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Published:October 23rd, 2015 19:01 EST
Scientists SayMemories May Be Past Along in DNA

Scientists SayMemories May Be Past Along in DNA

By Ron G Anselm

Your memories are like lines in the sand at the beach, if not gone over every once in a while they begin to fade. With the gentle touch of each wave caressing the beach; the line become less visible as does your memory becomes less retentive. Some of your past experiences your memory recalls can be amazing and some can be downright frightening but all memories share the one premise in life; they link you to your forgotten past or your DNA to a forgotten past relative?  (Anselm R.)

We all know that we inherit certain traits from our relatives like our mother and father and even our grandparents. Some of those traits can be eye color, height, certain diseases that hit us later in life and a whole lot of other traits that make us who we are.

Recently, scientists have expanded their research and added some pretty interesting facts to their knowledge about our memories and how it is possible for some information we have stored in our long-term memory could have been inherited biologically through chemical changes that occur in DNA.

Have you ever been driving somewhere and as you race past a blot of scenery you suddenly get a feeling as if you have been here before? You know you have never been near this mysterious place but your memory starts nagging at you like an old married couple nagging at each other telling you that you have indeed been here and many times in the past. It suddenly stumps you for a few minutes and sends your mind into a state of confusion that leaves your head spinning like a top out of control.

Maybe, that could be your great, great uncle used to visit this place or maybe your grandfather went fishing here on Sundays many years ago. Who knows? But maybe if you have experienced this sometime in your life that could be the example of your relatives embedded in your memory through biological DNA coming back to haunt you.

The recent tests scientists performed were performed at Emory School of Medicine in Atlanta and of course mice were used as the guinea pigs to perform these tests but the hypothesis that was found is that mice can pass on learned information about good or bad past experiences to current and future generations of other mice. Scientists believe that it is possible that the same can happen to us humans (More research to come)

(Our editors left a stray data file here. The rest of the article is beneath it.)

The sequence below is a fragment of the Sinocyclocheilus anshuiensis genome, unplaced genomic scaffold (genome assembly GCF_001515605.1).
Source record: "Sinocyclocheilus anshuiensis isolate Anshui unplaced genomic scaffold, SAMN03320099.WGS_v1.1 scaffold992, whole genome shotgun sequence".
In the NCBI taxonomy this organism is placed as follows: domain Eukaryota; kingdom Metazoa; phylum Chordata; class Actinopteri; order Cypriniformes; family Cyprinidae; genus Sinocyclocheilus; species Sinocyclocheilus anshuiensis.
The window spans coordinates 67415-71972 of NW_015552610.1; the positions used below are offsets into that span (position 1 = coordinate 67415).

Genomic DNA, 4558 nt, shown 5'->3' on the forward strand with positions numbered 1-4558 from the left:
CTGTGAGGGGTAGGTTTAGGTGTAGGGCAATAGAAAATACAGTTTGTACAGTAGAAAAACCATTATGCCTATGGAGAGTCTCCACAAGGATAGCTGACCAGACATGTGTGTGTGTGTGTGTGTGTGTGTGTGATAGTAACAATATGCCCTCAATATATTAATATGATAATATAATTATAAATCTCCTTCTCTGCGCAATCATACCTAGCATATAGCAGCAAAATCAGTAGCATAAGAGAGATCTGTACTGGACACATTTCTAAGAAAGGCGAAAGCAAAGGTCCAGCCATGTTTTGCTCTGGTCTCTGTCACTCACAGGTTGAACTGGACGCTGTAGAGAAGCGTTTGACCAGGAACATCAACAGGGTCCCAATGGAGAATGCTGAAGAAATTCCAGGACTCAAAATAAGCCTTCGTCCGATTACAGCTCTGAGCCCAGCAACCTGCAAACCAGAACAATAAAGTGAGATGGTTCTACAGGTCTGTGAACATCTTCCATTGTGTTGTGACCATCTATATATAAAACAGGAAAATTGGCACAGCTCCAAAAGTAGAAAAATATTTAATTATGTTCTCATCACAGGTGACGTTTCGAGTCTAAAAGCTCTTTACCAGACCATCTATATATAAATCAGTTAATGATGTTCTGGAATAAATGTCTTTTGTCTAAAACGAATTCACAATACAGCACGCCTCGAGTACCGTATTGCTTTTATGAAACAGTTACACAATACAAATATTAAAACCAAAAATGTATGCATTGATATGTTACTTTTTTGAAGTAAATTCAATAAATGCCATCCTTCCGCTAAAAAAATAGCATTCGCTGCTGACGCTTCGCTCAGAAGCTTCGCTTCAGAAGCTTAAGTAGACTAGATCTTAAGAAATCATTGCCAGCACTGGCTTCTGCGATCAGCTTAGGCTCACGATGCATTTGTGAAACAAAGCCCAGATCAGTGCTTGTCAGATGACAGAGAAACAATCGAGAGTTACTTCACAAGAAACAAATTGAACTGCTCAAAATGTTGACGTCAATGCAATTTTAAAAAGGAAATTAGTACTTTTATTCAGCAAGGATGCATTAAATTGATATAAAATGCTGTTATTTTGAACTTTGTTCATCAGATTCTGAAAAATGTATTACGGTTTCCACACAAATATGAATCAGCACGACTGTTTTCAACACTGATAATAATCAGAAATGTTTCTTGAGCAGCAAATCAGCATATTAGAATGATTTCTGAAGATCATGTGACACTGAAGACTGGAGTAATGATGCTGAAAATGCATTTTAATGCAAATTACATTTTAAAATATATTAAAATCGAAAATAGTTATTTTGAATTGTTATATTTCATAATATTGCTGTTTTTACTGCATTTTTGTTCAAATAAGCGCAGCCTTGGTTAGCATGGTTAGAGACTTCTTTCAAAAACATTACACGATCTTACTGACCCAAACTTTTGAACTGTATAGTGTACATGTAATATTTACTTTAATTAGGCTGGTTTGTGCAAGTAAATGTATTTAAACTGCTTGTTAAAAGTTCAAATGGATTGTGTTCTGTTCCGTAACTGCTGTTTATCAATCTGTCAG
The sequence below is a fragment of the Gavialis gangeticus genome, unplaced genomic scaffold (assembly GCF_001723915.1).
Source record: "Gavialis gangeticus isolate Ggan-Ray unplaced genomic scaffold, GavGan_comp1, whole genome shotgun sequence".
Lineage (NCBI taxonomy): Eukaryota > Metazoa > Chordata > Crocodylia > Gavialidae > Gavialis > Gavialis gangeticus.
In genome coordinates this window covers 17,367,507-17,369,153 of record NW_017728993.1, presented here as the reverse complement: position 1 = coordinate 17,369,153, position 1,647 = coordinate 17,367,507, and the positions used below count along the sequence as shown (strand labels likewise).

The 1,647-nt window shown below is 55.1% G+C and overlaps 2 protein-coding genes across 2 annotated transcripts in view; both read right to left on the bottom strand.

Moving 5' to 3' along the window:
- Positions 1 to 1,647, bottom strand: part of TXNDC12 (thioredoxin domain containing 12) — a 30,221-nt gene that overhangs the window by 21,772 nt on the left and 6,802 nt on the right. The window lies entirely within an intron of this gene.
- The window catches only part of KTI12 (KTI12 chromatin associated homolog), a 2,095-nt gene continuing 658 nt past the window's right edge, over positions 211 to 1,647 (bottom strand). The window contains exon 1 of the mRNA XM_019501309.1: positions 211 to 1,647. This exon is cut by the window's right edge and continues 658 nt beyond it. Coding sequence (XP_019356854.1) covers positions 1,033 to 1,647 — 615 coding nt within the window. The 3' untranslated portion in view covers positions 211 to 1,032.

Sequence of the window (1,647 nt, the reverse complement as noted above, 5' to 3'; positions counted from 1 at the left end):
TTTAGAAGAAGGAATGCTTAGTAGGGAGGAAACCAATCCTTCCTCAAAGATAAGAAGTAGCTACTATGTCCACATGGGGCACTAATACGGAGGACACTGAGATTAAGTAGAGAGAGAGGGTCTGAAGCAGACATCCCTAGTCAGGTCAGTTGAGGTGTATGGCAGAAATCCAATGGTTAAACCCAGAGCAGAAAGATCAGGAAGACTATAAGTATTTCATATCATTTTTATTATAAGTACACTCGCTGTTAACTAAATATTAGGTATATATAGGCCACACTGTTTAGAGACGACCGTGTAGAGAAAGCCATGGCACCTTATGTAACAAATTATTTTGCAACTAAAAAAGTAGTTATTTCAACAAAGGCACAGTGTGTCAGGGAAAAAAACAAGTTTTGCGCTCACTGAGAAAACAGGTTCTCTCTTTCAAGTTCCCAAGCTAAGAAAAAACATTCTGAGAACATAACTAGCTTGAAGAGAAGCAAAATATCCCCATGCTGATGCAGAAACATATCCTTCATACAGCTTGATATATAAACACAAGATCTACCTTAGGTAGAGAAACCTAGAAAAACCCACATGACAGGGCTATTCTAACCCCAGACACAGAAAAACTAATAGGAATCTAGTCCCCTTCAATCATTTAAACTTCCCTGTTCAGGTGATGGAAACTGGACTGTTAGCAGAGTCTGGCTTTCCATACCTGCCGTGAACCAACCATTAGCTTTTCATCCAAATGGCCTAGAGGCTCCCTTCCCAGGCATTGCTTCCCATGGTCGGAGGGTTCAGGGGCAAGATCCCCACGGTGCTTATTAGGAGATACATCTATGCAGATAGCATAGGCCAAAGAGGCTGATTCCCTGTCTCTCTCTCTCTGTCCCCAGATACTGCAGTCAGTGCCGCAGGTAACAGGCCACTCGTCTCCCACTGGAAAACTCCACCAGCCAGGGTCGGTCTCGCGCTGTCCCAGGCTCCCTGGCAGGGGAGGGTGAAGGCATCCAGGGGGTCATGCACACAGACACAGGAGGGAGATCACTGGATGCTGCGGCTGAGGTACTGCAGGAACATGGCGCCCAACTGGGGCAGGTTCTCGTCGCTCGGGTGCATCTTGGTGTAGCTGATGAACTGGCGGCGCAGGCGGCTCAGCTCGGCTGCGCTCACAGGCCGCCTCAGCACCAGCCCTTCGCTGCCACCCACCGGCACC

Doctor Brian Dias from the department of psychology at Emory University commented on this by stating, From a transitional perspective, our results allow us to appreciate how the experiences of a parent before even conceiving offspring markedly influence both structure and function in the nervous system of subsequent generations.  (Dias, B.)

Another aspect of DNA passing is the concept of maybe where phobias come from. Some people have the fear of heights, the fear of storms, the fear of going to work on a Monday morning, (Well, I think a lot of us have that one if we hate our job) but maybe this is also the same thing as one of our past relatives had the same phobia and it passed on to us through changes of Biological DNA. Doctor Dias further commented on this phenomenon;

Such a phenomenon may contribute to the etiology and potential intergenerational transmission of risk for neuropsychiatric disorders such as phobias, anxiety and posttraumatic stress disorder.  (Dias, B.)

These past experience from DNA suggest that they are somehow past or transferred from the brain into the genome which if so would allow them to be passed to later generations. To me, this is almost as if these past experiences would be stored in your DNA and then somehow passed on to you at the time you were born.

This research has so far only been performed on mice not humans, so all of the findings are only coming from data found when tests were performed on mice. The research is now expanding to try to understand starting from stage one of the research of how the information is actually stored in the DNA. Scientists are also hoping to find the similar affects in humans.

 Doctor Marcus Pembrey who is a pediatric geneticist at the University College in London commented stating The work provided compelling evidence for the biological transmission of memory. It addresses constitutional fearfulness that is highly relevant to phobias, anxiety and post-traumatic stress disorders, plus the controversial subject of transmission of the memory of ancestral experience down the generations. (Pembrey, M.)

A lot of this research if you think about it could one day prove very beneficial in finding how diseases like diabetes, obesity and other medical conditions are past down from generation to generation and maybe from that data if found could spark a cure for ending a lot of inherited diseases and phobias.

So, the next time you`re out for a night on the town and you see that one person you think you recognize and you walk up to them and call them by name (which really isn`t their real name you just think it is because you think they are the person you think you recognize) and they are really not, so they give you a puzzled look and think you`re crazy, maybe you`re really not crazy, maybe they look like someone your grandmother or great, great grandmother knew a hundred years ago and that memory was passed on to you in your DNA. So, don`t go looking to a psychiatrist to figure out your issues, look to your past DNA which may hold the key linking you back to that person through your past relatives.


Scientists have found that memories may be passed down through generations in our DNA, ( Retrieved October 2015.